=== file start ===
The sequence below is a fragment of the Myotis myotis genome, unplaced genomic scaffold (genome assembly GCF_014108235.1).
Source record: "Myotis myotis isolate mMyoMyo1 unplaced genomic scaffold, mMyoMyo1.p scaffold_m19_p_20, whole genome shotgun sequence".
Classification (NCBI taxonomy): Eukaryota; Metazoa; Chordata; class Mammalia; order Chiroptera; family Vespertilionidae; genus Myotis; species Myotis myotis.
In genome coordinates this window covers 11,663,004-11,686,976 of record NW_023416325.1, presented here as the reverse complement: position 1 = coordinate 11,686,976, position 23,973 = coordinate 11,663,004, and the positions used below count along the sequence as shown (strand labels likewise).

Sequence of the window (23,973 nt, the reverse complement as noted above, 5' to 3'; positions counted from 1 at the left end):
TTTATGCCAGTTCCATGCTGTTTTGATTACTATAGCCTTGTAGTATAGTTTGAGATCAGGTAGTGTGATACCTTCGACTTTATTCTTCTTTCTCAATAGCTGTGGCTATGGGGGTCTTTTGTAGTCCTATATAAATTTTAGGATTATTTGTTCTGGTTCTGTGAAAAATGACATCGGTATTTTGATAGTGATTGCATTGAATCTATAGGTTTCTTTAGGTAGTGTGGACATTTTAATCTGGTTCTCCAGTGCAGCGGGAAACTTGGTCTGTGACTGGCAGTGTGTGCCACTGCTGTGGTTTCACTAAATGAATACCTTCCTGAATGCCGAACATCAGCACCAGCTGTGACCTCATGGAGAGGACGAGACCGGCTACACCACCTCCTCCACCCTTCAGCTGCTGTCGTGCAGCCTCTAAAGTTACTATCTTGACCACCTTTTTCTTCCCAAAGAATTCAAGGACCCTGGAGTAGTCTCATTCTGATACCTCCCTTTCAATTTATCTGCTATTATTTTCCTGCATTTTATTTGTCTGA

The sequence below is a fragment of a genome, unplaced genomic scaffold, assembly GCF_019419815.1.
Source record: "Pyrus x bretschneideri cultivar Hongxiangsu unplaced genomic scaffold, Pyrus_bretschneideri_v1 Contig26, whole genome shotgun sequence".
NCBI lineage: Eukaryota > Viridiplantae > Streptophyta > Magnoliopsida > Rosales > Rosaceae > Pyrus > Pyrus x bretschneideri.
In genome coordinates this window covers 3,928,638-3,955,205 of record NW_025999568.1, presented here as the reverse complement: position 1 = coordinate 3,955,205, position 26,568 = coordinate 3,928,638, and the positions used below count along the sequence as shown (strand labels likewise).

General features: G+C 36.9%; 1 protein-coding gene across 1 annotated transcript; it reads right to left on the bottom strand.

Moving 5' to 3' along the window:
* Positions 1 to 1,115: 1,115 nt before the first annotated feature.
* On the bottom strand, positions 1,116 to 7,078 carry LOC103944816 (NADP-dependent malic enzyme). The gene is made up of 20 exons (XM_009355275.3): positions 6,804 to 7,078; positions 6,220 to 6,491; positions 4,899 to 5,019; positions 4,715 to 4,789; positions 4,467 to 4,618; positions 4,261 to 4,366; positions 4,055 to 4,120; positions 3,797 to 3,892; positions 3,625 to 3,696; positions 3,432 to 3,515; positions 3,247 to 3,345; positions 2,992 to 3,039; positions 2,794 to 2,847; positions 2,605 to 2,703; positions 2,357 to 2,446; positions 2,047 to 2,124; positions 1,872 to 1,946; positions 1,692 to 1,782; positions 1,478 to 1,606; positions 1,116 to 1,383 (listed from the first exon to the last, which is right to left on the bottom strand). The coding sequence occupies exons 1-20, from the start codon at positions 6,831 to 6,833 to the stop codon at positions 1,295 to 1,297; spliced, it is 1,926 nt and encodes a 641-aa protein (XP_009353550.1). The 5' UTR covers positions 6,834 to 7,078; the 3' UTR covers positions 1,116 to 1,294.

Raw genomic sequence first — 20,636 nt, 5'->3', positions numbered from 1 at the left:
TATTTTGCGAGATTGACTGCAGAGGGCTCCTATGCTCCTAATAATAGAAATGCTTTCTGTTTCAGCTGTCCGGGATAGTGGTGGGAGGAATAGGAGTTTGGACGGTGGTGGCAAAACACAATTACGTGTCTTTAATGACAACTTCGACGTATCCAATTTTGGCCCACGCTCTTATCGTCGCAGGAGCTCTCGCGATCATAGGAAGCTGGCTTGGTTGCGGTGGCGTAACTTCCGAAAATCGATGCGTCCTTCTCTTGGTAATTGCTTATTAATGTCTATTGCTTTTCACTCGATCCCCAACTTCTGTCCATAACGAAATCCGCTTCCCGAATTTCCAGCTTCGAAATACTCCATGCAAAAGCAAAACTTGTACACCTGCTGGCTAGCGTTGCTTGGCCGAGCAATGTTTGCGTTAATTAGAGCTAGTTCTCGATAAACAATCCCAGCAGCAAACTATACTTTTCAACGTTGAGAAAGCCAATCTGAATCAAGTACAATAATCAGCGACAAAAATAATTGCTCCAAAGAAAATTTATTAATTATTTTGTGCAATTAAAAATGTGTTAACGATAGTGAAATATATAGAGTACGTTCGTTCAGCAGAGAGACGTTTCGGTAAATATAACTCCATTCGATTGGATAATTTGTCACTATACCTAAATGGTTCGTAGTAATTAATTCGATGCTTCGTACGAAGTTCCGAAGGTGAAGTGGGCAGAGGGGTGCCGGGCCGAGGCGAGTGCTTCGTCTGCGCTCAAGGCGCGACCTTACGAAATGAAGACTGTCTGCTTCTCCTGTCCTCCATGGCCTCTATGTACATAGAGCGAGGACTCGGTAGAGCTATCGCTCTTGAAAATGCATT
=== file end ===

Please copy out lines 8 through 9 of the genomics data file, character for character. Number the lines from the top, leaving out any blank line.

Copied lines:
Source record: "Pyrus x bretschneideri cultivar Hongxiangsu unplaced genomic scaffold, Pyrus_bretschneideri_v1 Contig26, whole genome shotgun sequence".
NCBI lineage: Eukaryota > Viridiplantae > Streptophyta > Magnoliopsida > Rosales > Rosaceae > Pyrus > Pyrus x bretschneideri.